IAM-PIMS-MITACS Distinguished Colloquium Series: John Wettlaufer (Yale University)

  • Date: 03/07/2011
John Wettlaufer, Department of Geology and Geophysics, Department of Physics, Yale University

University of British Columbia


Whither Arctic Sea Ice: Nonlinear Threshold Behavior, Stochastic Dynamics and Recurrence Texture


In light of the rapid recent retreat of Arctic sea ice, a number of
studies have discussed the possibility of a critical threshold beyond
which the ice-albedo feedback causes the ice cover to melt away in an
irreversible process. The focus has typically been centered on the
annual minimum (September) ice cover, which is often seen as
particularly susceptible to destabilization by the ice-albedo feedback.
Here, I examine the central physical processes associated with the
transition from ice-covered to ice-free Arctic Ocean conditions using a
simple nonautonomous ODE that reproduces the systems principal
observables. While the ice-albedo feedback does indeed promote the
existence of multiple ice-cover states, the stabilizing thermodynamic
effects of sea ice mitigate this when the Arctic Ocean is ice covered
during a sufficiently large fraction of the year. Whence, threshold
behavior is unlikely during the approach from current perennial sea- ice
conditions to seasonally ice-free conditions. However, a further warmed
climate exhibits a sudden loss of the remaining wintertime-only sea ice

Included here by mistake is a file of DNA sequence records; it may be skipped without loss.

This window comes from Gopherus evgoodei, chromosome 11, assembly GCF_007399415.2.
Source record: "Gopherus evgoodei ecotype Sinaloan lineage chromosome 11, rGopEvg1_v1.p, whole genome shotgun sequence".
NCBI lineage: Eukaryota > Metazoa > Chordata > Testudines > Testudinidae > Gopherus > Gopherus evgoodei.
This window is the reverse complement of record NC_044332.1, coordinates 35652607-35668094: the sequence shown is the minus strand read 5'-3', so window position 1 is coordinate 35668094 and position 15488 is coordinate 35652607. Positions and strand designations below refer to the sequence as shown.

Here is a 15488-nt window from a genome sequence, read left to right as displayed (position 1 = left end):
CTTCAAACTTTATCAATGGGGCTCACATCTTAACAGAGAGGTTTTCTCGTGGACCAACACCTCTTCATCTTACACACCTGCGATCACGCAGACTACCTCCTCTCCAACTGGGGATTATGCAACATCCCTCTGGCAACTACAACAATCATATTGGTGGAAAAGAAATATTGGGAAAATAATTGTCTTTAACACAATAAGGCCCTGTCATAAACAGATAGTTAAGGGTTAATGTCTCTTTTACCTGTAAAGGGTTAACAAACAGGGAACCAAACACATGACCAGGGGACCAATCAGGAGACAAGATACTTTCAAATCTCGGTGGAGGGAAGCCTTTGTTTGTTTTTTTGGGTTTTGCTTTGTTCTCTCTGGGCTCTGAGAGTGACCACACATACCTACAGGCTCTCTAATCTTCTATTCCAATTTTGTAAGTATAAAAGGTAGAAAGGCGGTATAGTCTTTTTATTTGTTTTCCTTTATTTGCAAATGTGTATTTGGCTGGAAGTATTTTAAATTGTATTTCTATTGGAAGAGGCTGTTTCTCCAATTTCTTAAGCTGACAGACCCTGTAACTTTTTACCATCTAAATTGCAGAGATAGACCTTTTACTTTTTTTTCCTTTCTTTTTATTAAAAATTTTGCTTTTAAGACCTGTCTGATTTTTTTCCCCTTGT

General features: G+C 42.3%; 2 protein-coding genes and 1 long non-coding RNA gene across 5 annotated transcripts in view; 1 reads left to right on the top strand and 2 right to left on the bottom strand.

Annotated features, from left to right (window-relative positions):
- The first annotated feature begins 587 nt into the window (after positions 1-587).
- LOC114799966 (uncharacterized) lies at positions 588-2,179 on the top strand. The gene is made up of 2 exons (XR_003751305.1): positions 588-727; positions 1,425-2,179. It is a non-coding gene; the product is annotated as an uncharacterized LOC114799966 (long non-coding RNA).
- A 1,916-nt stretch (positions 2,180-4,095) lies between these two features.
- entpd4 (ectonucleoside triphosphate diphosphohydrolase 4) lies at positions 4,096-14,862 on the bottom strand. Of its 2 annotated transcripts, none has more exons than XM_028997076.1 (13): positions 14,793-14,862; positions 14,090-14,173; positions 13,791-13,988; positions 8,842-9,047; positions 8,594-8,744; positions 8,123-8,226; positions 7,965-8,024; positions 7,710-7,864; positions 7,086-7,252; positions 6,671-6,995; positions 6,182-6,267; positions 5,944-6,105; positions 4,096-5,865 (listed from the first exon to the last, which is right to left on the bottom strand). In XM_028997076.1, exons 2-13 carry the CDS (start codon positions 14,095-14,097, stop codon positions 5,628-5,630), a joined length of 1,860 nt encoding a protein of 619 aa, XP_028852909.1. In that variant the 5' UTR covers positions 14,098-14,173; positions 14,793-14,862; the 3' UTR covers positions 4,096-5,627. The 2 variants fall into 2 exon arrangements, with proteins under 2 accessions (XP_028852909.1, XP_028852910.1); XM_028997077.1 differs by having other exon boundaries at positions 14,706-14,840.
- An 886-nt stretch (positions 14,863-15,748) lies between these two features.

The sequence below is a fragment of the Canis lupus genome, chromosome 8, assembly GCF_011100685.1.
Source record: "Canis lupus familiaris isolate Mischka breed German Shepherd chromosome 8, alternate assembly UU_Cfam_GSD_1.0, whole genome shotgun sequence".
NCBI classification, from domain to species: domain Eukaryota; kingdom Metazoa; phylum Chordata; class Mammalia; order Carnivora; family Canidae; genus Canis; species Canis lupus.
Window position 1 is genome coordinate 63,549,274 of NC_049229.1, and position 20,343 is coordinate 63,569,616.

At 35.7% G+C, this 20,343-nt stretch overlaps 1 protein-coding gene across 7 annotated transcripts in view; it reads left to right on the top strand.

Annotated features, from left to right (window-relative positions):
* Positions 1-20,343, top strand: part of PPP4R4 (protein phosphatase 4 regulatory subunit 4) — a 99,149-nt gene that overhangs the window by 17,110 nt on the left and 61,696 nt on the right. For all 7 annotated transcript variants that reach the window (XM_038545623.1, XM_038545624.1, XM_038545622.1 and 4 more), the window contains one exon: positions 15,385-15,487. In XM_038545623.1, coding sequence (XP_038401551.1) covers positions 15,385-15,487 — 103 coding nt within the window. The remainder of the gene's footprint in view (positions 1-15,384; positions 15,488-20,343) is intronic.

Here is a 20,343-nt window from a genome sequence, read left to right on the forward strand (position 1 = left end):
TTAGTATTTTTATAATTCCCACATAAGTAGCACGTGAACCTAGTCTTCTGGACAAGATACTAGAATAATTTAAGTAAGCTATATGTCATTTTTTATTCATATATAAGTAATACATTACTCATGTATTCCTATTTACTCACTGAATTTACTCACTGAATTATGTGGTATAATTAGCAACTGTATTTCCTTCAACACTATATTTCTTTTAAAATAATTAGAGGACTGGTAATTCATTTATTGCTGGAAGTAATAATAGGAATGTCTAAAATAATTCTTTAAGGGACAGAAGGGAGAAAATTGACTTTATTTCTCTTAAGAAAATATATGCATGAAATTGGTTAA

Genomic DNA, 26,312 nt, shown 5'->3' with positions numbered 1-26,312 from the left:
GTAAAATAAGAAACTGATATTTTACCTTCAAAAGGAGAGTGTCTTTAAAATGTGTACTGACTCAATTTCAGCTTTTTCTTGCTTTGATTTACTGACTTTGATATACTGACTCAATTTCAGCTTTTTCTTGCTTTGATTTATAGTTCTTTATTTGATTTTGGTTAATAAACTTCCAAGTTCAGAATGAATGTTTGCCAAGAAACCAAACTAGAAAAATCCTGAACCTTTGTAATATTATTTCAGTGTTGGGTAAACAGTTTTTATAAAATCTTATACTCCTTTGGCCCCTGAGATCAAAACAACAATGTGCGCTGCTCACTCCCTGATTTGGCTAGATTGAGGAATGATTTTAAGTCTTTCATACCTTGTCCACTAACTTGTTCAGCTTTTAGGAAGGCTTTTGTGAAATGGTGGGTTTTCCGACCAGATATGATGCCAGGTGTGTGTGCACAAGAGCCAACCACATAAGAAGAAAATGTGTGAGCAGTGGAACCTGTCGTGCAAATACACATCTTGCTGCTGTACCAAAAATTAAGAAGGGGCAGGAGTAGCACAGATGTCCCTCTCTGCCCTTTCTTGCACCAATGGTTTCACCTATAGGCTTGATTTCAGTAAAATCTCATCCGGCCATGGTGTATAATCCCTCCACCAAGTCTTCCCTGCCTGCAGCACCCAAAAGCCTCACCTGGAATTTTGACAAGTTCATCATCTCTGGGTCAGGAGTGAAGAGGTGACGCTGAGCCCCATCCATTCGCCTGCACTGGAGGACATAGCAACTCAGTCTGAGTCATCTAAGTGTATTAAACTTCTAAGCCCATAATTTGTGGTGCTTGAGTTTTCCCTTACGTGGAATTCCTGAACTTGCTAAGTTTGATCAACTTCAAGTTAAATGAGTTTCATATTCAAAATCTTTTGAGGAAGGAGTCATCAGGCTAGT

cover via a saddle-node bifurcation. Using a stochastic approach to
the same basic theory it is found that there is an asymmetry in the
dwell times between ice free and ice covered states questioning the
utility of using satellite data to extrapolate information from one year
to the next. This latter issue of predictability using observations is
addressed by extracting the embedding dimension and examining the
recurrence texture of this satellite data.


John Wettlaufer is an A. M. Bateman Professor of Geophysics and
Physics and a Professor of Applied Mathematics at Yale University. His
work is best described as a hybrid between condensed matter theory and
experiment, materials physics, and applied mathematics with applications
focusing on environmental, geophysical and technological problems. Of
particular interest is the growth of ice from vapor, pure and binary
melts, phase-antiphase boundary migration, and the role of surface
melting in the migration of negative crystals, grain boundaries, and as
an underlying cause of frost heave. John has been a frequent participant
in the Geophysical Fluid Dynamics Summer Program at Woods Hole and in
the Geophysical and Environmental Fluid Dynamics Summer School at the
Department of Applied Mathematics and Theoretical Physics, University of


3:00pm-4:00pm, LSK 301

Other Information: 

This is the 4th lecture of the 2010-11 IAM-PIMS-MITACS
Distinguished Colloquium Series. For full details, visit: